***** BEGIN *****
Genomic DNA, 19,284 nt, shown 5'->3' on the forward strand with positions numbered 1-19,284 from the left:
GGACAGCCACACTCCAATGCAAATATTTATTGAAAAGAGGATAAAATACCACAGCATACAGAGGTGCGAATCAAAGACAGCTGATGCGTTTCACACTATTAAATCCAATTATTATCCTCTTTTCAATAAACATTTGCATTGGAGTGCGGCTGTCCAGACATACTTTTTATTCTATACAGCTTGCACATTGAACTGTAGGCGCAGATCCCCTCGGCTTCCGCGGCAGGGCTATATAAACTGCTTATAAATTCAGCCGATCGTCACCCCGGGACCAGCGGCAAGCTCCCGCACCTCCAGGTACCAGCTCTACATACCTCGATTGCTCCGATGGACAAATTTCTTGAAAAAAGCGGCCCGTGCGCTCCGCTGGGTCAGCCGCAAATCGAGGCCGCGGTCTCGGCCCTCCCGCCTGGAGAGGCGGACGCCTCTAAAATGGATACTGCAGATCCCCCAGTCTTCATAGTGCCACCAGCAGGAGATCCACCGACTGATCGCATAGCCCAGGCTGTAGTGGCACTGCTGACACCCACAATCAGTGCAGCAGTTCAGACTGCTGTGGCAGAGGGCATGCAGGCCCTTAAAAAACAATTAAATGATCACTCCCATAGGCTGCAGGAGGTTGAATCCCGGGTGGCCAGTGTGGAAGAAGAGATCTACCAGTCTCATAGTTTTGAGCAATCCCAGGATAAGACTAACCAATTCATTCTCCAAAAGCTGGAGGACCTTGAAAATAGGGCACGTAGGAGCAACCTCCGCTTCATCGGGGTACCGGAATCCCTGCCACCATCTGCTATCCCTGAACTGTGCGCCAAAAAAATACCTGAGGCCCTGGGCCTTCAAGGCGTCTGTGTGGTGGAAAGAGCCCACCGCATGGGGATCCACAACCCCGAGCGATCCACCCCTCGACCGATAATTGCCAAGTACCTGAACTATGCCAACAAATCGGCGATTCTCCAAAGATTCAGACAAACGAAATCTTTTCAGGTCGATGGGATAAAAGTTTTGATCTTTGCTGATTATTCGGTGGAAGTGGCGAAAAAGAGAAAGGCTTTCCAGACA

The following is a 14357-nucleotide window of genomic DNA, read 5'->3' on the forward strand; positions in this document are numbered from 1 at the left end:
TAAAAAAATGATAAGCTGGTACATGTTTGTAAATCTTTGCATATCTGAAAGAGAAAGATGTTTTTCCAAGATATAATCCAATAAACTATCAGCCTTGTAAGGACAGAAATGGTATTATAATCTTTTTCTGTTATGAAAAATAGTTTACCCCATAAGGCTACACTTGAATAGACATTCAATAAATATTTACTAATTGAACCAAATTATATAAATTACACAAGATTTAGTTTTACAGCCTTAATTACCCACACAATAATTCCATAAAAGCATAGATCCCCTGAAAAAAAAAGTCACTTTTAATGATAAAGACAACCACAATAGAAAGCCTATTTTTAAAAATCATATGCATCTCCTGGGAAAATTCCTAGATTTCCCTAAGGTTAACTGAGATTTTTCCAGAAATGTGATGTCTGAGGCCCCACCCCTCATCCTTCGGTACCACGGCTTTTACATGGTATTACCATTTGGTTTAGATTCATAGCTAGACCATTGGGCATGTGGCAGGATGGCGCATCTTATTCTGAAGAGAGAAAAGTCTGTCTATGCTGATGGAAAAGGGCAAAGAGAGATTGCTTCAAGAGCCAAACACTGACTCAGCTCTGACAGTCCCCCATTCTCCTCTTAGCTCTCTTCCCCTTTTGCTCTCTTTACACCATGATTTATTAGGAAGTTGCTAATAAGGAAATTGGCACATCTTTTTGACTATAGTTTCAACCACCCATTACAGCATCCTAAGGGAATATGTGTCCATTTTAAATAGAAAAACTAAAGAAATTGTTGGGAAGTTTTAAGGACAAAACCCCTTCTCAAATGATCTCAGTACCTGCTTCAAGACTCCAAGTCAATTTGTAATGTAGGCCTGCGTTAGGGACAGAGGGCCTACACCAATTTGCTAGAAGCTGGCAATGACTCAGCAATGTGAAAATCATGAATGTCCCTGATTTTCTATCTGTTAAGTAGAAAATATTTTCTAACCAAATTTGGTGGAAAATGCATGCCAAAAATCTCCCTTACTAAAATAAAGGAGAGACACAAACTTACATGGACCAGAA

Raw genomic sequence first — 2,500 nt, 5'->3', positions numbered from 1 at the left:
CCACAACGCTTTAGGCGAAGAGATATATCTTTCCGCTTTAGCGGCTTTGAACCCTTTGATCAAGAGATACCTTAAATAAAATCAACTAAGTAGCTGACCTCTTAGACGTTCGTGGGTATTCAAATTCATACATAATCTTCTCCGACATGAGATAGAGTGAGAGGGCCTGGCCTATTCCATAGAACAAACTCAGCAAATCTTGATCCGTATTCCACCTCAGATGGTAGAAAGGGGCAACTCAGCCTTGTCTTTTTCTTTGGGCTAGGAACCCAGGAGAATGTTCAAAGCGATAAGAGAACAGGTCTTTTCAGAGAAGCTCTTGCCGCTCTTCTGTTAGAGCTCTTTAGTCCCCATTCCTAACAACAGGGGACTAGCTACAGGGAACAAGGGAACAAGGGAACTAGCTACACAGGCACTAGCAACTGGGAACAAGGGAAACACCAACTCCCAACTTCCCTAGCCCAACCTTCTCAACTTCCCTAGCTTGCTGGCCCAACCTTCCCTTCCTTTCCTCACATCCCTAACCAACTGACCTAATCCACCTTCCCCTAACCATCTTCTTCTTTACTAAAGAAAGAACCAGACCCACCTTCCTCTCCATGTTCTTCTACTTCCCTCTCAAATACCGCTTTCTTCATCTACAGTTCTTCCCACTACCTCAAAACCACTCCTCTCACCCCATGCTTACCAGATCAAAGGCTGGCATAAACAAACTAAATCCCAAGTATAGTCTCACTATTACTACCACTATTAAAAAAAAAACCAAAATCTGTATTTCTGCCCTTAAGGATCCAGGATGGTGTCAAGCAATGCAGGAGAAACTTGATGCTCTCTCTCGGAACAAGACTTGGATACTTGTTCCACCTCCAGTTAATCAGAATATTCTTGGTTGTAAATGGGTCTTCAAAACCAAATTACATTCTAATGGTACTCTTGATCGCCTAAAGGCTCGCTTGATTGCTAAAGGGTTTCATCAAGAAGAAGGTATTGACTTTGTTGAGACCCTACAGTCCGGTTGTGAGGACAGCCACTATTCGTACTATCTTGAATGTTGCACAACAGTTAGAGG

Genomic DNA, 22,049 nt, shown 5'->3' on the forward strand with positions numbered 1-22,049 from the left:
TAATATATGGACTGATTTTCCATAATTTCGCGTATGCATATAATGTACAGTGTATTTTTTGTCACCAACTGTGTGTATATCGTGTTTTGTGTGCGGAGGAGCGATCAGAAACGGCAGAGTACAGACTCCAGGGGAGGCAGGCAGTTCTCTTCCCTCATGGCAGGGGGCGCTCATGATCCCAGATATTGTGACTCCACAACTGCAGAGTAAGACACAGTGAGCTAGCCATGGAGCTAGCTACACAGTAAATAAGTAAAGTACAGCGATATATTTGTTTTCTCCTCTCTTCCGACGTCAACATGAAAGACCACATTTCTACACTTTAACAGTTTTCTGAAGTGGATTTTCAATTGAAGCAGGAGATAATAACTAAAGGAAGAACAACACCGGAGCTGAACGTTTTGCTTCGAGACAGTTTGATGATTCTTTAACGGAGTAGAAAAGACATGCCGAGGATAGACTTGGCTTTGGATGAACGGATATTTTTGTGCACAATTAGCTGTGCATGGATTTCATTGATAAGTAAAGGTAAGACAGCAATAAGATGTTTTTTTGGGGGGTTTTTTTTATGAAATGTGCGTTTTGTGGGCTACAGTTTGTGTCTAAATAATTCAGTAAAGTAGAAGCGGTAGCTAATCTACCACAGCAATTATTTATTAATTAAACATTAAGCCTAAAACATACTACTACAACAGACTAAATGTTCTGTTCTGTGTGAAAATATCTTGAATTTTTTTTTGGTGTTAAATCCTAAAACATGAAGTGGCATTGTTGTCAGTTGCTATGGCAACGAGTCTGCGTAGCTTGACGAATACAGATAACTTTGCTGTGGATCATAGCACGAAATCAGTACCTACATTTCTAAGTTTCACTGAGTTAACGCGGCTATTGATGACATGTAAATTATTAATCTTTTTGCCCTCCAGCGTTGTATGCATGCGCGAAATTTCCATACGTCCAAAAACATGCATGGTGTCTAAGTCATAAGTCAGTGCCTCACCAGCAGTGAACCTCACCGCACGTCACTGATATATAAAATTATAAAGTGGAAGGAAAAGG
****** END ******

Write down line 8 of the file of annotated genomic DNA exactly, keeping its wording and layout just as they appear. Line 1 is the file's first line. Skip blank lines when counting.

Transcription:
TAATATATGGACTGATTTTCCATAATTTCGCGTATGCATATAATGTACAGTGTATTTTTTGTCACCAACTGTGTGTATATCGTGTTTTGTGTGCGGAGGAGCGATCAGAAACGGCAGAGTACAGACTCCAGGGGAGGCAGGCAGTTCTCTTCCCTCATGGCAGGGGGCGCTCATGATCCCAGATATTGTGACTCCACAACTGCAGAGTAAGACACAGTGAGCTAGCCATGGAGCTAGCTACACAGTAAATAAGTAAAGTACAGCGATATATTTGTTTTCTCCTCTCTTCCGACGTCAACATGAAAGACCACATTTCTACACTTTAACAGTTTTCTGAAGTGGATTTTCAATTGAAGCAGGAGATAATAACTAAAGGAAGAACAACACCGGAGCTGAACGTTTTGCTTCGAGACAGTTTGATGATTCTTTAACGGAGTAGAAAAGACATGCCGAGGATAGACTTGGCTTTGGATGAACGGATATTTTTGTGCACAATTAGCTGTGCATGGATTTCATTGATAAGTAAAGGTAAGACAGCAATAAGATGTTTTTTTGGGGGGTTTTTTTTATGAAATGTGCGTTTTGTGGGCTACAGTTTGTGTCTAAATAATTCAGTAAAGTAGAAGCGGTAGCTAATCTACCACAGCAATTATTTATTAATTAAACATTAAGCCTAAAACATACTACTACAACAGACTAAATGTTCTGTTCTGTGTGAAAATATCTTGAATTTTTTTTTGGTGTTAAATCCTAAAACATGAAGTGGCATTGTTGTCAGTTGCTATGGCAACGAGTCTGCGTAGCTTGACGAATACAGATAACTTTGCTGTGGATCATAGCACGAAATCAGTACCTACATTTCTAAGTTTCACTGAGTTAACGCGGCTATTGATGACATGTAAATTATTAATCTTTTTGCCCTCCAGCGTTGTATGCATGCGCGAAATTTCCATACGTCCAAAAACATGCATGGTGTCTAAGTCATAAGTCAGTGCCTCACCAGCAGTGAACCTCACCGCACGTCACTGATATATAAAATTATAAAGTGGAAGGAAAAGG